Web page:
Garfield’s Defense Review

Garfield’s Defense Review

Aug 6, 2012

Following the launch of Garfield’s Diner, game makers Web Prancer added yet another lovable game. Garfield’s Defense is a funny tower defense game where Garfield needs to ward off invaders from conquering his prized possession – the fridge.

First of all, I love that the graphics quality in this game is better than the SD mode in Garfield’s Diner. This makes for a better gaming experience, along with its cute graphics and clever animation.

Second, the game is playable without going for in-app purchases. This, however, comes with a price – and that price is making the game a bit more challenging. Sometimes one might have to play a level several times to get through the next one. This being said, I did not mind losing repeatedly because every round is as entertaining as it is tough.

As in any other tower defense game, the main hero (Garfield) needs to defend his home (refrigerator) using his army (Odie, among others) and weapons (toy cars, boxing gloves, etc.). There is a popcorn machine that determines which army or weapon is available after a few seconds of waiting (minimum is 5 seconds). Garfield himself initially has a rolled up newspaper for hitting enemies in close quarters, which can be upgraded for something more painful (like a rolling pin or a frying pan) as long as one has enough cookies. Yes, cookies are the currency of this game.

The alien invaders are also outlandishly comical, with equally humorous weapons of their own. This does not mean, however, that they are easily defeated. To succeed, it takes quick, well-timed decisions on which army to use, when to use a certain weapon and so on. One also has to think long and hard before upgrading or buying items from the store, as this will determine the chances of surviving the next round.

Since Garfield is programmed to “attack automatically”, the game controls are as simple as tapping on either sides to move him back and forth, but it sometimes does not respond as fast as I want it to. However, tapping on boxes to activate an army or a special weapon works okay without any issues.

As mentioned earlier, in-app purchases also exist for this game although one might not need it much. But for impatient gamers who want to get ahead, cookies are available to buy at the Play Store.

It’s not really clear how many levels there are – but unlocked items usually hold the clue. Because of this and the degree of difficulty, this can either motivate gamers to keep playing it, or make them give up entirely. In my case, I was able to hang on until Stage 21 with no intentions of backing down.

Garfield’s Defense might be cute and it can easily be classified as something meant to be played by kids. This is not the case at all. The level of difficulty is enough for it to be engaging but not too much that it gets frustrating. With great graphics and interesting characters, this game is a good addition to the tower defense genre.

Garfield’s Diner Review

Garfield’s Diner Review

Jul 24, 2012

If this was any other cooking game, I would have ignored it. But seeing that this particular one was made to celebrate Garfield’s 34th birthday, I gave it a chance. Surprisingly, Garfield’s Diner is a fast-paced, delightfully fun experience. From the name of the game itself, the whole idea is to help Garfield and his friends serve customers in his diner.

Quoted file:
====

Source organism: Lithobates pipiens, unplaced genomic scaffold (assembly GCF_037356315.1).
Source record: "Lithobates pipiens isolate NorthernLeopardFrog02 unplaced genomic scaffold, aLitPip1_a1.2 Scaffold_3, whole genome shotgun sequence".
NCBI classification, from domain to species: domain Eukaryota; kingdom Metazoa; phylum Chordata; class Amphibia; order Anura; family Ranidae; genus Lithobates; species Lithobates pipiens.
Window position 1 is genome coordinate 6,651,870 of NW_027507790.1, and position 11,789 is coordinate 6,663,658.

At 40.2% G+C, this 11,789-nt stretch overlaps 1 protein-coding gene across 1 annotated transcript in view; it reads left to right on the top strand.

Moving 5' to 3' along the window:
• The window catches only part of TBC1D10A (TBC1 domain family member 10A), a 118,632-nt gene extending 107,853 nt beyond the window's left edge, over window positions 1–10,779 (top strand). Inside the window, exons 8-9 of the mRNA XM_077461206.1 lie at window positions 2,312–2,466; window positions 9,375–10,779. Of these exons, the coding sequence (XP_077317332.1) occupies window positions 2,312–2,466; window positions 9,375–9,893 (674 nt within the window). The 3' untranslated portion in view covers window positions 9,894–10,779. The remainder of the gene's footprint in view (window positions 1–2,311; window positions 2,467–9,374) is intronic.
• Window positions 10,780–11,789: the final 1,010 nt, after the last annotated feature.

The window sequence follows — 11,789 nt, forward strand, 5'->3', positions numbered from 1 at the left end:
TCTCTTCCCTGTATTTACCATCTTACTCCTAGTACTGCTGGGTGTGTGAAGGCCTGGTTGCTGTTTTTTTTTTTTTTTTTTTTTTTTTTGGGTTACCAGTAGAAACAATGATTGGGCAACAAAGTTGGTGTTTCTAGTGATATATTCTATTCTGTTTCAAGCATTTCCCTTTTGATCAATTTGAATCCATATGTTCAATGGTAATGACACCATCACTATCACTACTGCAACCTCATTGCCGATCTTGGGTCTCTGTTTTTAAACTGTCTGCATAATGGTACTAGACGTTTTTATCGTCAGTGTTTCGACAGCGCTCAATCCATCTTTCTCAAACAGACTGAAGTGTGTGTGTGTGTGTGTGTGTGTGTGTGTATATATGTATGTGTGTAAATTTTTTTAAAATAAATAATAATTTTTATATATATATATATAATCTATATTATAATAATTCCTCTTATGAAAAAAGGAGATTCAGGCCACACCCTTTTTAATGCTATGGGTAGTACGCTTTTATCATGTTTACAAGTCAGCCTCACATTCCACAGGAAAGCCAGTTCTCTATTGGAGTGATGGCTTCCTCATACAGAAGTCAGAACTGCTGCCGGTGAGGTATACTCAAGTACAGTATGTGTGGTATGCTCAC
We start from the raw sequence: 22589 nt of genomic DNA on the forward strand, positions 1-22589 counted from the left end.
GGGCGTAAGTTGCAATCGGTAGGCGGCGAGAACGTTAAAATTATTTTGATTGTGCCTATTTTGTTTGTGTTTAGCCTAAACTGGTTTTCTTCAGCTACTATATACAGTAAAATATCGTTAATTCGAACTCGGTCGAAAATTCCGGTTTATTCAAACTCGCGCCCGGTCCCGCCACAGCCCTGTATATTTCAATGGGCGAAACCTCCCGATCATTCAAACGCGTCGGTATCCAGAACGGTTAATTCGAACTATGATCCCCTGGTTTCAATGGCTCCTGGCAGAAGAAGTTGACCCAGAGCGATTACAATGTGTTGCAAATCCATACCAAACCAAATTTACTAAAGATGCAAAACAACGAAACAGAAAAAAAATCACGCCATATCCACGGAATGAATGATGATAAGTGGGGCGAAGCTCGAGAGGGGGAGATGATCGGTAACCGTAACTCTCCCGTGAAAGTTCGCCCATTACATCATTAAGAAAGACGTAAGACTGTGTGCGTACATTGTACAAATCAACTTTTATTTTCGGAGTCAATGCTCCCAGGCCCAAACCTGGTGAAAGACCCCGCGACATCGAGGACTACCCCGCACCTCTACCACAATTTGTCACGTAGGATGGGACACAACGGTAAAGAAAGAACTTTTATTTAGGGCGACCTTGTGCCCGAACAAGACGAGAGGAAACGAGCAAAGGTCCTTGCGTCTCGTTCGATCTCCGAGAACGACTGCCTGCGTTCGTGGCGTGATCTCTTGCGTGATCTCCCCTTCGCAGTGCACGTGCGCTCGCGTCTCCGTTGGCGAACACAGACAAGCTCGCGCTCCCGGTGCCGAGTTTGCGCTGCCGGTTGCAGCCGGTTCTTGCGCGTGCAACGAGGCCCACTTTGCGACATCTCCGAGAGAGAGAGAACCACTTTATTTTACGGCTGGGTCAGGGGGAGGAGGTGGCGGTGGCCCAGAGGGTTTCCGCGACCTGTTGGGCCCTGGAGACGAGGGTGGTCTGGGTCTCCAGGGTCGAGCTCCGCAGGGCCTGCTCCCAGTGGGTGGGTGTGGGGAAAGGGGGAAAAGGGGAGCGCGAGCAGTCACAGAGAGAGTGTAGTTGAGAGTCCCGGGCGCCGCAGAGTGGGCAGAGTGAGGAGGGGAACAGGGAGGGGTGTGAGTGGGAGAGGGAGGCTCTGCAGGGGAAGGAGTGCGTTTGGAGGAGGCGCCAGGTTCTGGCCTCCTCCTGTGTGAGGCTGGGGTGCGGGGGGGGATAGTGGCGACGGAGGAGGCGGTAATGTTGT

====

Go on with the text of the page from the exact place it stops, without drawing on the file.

The game starts out with one default server – Jon. As one completes the levels and earns enough money, there will be other characters to “buy” to serve customers better. The game has two currencies – human money and Garfield coins. Human money is earned by playing the game, while Garfield coins are for sale in the Play Store, or one can get some coins for free by downloading and playing other games.

The game has two modes for graphics quality – SD (Standard Definition) and HD (High Definition). Some phones support HD, while other lower end ones might be limited only to SD mode. Thankfully, my HTC Sensation was able to run in HD mode – and I must say there is a huge difference between the two. In HD mode, graphics are clear and crisp, while SD mode has some amount of pixelation.

The levels are easy to complete and is just a matter of tapping on customers as fast as possible. In each level, there is a specific goal to meet. One example would be earning $300, another one might be serving 15 customers, and so forth. Once this is accomplished, a player moves on to the next level. Each customer who comes in the diner immediately has a food indicator (appears on top of their head) to let the player know their order. The player must then drag that customer to the appropriate table. The customer’s food indicator will now turn into an exclamation mark, and the player must tap on that for any available server to accommodate him. Once the customer is done, he then proceeds to the counter to pay. Again, he will have an exclamation mark to tap on so a server can perform the transaction. Before the start of each level, the playing area will be highlighted with arrows and dollar signs. This means that a player can either upgrade (arrows) or buy items (dollars) for the diner. These items can be furniture to help seat waiting guests, or additional tables for different kinds of food.

It’s not the best cooking game out there, but Garfield enthusiasts would definitely want to try this out. Garfield’s Diner is a novelty game, and it may be a bit too easy for adults to play. Although it’s not that challenging, it is quite a challenge to upgrade one’s diner without buying Garfield coins. Characters (like Garfield himself) can only be bought using coins, and not the human money earned throughout the game.  However, if you don’t mind paying a few bucks (or downloading other games), then this game should continue to entertain – but maybe not as much as Garfield’s comic-strip wisdom.